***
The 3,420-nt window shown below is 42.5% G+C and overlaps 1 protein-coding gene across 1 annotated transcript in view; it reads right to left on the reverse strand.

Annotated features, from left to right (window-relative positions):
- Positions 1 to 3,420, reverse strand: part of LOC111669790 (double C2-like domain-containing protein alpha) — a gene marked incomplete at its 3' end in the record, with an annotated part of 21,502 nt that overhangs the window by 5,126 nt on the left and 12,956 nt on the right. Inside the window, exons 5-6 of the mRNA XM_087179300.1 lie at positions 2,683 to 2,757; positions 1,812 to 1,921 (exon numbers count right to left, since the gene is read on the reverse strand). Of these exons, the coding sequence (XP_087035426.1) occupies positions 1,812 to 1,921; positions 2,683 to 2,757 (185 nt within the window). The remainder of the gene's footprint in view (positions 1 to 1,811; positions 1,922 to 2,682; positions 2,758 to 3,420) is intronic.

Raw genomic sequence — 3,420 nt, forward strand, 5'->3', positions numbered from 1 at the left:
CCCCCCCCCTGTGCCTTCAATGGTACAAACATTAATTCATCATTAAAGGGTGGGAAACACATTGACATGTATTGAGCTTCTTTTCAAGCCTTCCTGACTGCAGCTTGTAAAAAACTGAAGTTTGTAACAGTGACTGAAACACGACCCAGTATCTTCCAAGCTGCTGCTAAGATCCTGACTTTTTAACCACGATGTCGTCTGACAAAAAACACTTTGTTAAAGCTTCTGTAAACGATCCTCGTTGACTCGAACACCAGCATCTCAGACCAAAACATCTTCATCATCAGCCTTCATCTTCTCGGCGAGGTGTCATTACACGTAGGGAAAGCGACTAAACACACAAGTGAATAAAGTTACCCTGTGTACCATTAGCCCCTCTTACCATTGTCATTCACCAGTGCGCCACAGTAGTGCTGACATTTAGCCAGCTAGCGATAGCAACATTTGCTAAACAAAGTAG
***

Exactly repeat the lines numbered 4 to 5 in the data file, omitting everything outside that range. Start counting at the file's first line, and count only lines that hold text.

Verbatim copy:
Raw genomic sequence — 3,420 nt, forward strand, 5'->3', positions numbered from 1 at the left:
CCCCCCCCCTGTGCCTTCAATGGTACAAACATTAATTCATCATTAAAGGGTGGGAAACACATTGACATGTATTGAGCTTCTTTTCAAGCCTTCCTGACTGCAGCTTGTAAAAAACTGAAGTTTGTAACAGTGACTGAAACACGACCCAGTATCTTCCAAGCTGCTGCTAAGATCCTGACTTTTTAACCACGATGTCGTCTGACAAAAAACACTTTGTTAAAGCTTCTGTAAACGATCCTCGTTGACTCGAACACCAGCATCTCAGACCAAAACATCTTCATCATCAGCCTTCATCTTCTCGGCGAGGTGTCATTACACGTAGGGAAAGCGACTAAACACACAAGTGAATAAAGTTACCCTGTGTACCATTAGCCCCTCTTACCATTGTCATTCACCAGTGCGCCACAGTAGTGCTGACATTTAGCCAGCTAGCGATAGCAACATTTGCTAAACAAAGTAG